Kevin Kuhn / firstname.lastname@example.org / Malvern, Pennsylvania
Kevin's 1958 Type 220S sedan on the lift
Kevin writes: I purchased the car from a client who is 80 years old and in a retirement home. Allen (my client) purchased the car on June 20, 1970 from Turner Motors in West Chester, Pennsylvania. The car had about 18,000 miles on it and the salesman at Turner told Allen that it was traded in on a new car by one of the DuPonts, which in this area (West Chester being 30 minutes north of Wilmington, Delaware) is about as common as the name Smith. At the time, he worked at University of Pennsylvania in the labs and a friend of his kept bugging him to sell it to him. On January 20, 1973 he caved in, and sold his friend the car. At that point the car had 24,650 miles on it, and from then until January 31, 1983 a ďLittle Blue BookĒ was maintained on the car. With the exception of tune-ups, tires and oil changes there was very little repair work done. It was repainted on September 20, 1976. A voltage regulator was replaced at 31,500 miles and a front wheel bearing was replaced at 36,000 miles. The motor mounts were replaced at 55,732. Master cylinder was replaces at 56,000 and one or more wheel cylinders were replaced at 59,000.
The car was parked January 31, 1983 and on October 11, 1996 Allenís friend called him and said ďAllen, you always regretted selling me the car, and itís been sitting in the garage for 13 years so if you want it, come an get it, itís yours. Allen spent the next three and a half years puttering with the car. He tagged it, but never put it on the road, and ended up renting a garage at the retirement village where he now lives to keep the car. In mid 1999 knowing I was a car buff he started telling me how much Iíd like the car and how heíd love for me to have it. I told him I appreciated that, but had just purchased a 1956 Lincoln Mark II and really didnít need another project. Well he kept after me but never came right out and said what he wanted for the car. One day I was out at his place and he kept encouraging me to take this car (which at this point I hadnít even seen yet). Finally we went to take a look. It was solid (especially for a vintage Mercedes-Benz) and had the largest sunroof I had ever seen. I asked him what he wanted for it, and he said heíd like to get out what he had in it. Up to this point I hadnít realized that he didnít pay anything for it. When I asked him what he wanted for it he said $1,500 to which I declined. Not knowing the exact value of the car but having a great appreciation of itís condition I told him Iíd purchase it but he had to take at least $2,500. Allen would hear nothing of the sort and we argued for 15 or 20 minutes. Finally he said that if I wouldnít give him $1,500 then heíd sell it to someone else. What can I say, he wore me down. The only thing he requested was that he could stop by and see it every now and then. I told him when I got it on the road he could stop by and take it out.
Once I got the car, it sat in a storage shed behind my Lincoln until I could build the barn I had been planning on since 1995. At that time, the plans were drawn and my bride informed me that there was no way that was being built until we added on to our present home which we had planned on doing when we originally purchased it in 1991. Last spring I finally got to build the barn (yes we are also enjoying our three year old addition).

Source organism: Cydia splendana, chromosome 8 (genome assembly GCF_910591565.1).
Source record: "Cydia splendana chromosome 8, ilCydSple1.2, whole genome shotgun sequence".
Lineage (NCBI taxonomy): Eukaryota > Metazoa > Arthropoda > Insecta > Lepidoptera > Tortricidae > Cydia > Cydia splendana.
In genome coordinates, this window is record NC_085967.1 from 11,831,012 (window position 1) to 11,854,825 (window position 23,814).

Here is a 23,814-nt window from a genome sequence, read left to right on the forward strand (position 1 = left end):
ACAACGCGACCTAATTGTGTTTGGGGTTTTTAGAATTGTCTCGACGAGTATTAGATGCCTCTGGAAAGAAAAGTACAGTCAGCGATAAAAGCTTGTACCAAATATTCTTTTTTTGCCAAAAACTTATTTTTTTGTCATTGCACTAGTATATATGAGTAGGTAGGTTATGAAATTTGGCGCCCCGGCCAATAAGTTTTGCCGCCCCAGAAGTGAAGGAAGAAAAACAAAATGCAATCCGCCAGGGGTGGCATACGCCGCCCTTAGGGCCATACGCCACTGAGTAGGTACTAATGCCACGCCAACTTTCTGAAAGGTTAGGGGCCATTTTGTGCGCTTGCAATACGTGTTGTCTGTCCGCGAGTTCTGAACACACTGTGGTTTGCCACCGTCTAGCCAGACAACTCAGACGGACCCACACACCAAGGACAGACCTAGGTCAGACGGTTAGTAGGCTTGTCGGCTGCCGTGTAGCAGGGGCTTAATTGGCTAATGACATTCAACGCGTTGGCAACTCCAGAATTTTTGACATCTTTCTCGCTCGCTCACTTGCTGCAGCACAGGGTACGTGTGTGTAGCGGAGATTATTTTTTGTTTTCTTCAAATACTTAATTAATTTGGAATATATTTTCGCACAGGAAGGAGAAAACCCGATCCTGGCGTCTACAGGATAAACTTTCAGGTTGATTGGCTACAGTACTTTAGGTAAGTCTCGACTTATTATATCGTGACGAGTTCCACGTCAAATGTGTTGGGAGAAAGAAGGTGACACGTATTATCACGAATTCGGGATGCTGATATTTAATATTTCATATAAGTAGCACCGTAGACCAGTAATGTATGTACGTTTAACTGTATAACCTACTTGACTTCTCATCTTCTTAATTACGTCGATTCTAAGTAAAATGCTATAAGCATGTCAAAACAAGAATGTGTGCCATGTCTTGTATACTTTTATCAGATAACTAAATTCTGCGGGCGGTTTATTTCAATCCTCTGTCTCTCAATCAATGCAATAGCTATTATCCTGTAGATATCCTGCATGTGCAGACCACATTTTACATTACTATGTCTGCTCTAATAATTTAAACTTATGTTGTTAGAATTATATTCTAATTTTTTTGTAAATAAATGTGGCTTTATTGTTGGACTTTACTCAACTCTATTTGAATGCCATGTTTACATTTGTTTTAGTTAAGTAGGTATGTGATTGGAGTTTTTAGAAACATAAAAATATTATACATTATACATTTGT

The 220S "barn"
I committed to not starting on any of the cars until I had everything set up. One of the things I installed was a twin post asymmetrical lift, which was great as it kept the car up in the air and out of the way. In April 2002 I went out to the barn to get something and one thing lead to another, and I pulled the wheels off to have a look. I canít say I was surprised, as I knew the car had no brakes and one rear wheel was not real interested in turning without a lot of convincing.
Right rear brake
As we all know once you get into one of these projects it just doesnít make sense to go half way as thereís too much work pulling things apart again. I had a bad axel seal on the left rear so I pulled both axels and renewed the seals and bearings. Iím also in the process of renewing all rear suspension bushings and other wear items, shocks, rear boot, brake hoses. It just seemed to make sense to drop the gas tank, clean it and replace all those hoses at the same time. Last but not least I ordered a stainless exhaust system from Timevalve today. The wheel cylinders need to be rebuilt and the shoes need new bindings. The wheel cylinders have been glass beaded, and the shoes will be sent to Rochester Clutch & Brake thanks to a recommendation from Henry Magno (Magno Restorations). Tom Hanson at Caliber Motors has become my new best friend! Note that Tom worked at the Mercedes-Benz Classic Center in Irvine, California after Caliber Motors. I canít say enough about the knowledge and service Tom has provided since I dipped my toe in the water.
My goal at this point is to renew the brakes and suspension, and get the car on the road for a couple of years and enjoy it. This will also give me an opportunity to work out all the little bugs before I begin the refinishing process. The car is very complete and as I said quite solid. With the exception of the forward area of the rear wheel well, and some other minor areas (light buckets, fuel door mounting, small section of the inner fender in the engine compartment) the car is in great shape. The repaint is okay (not great), but will buff up to be acceptable. Iíve even thought about spot repairing some of the areas and just repainting and blending in those areas. My goal is to change the blue to the maroon / burgundy that was available in 1958. The car's saving grace is that it was always garage kept and pretty well maintained. Weíre looking to get a lot of years of pleasure from this one.
Created: May 18, 2002 / Jeff Miller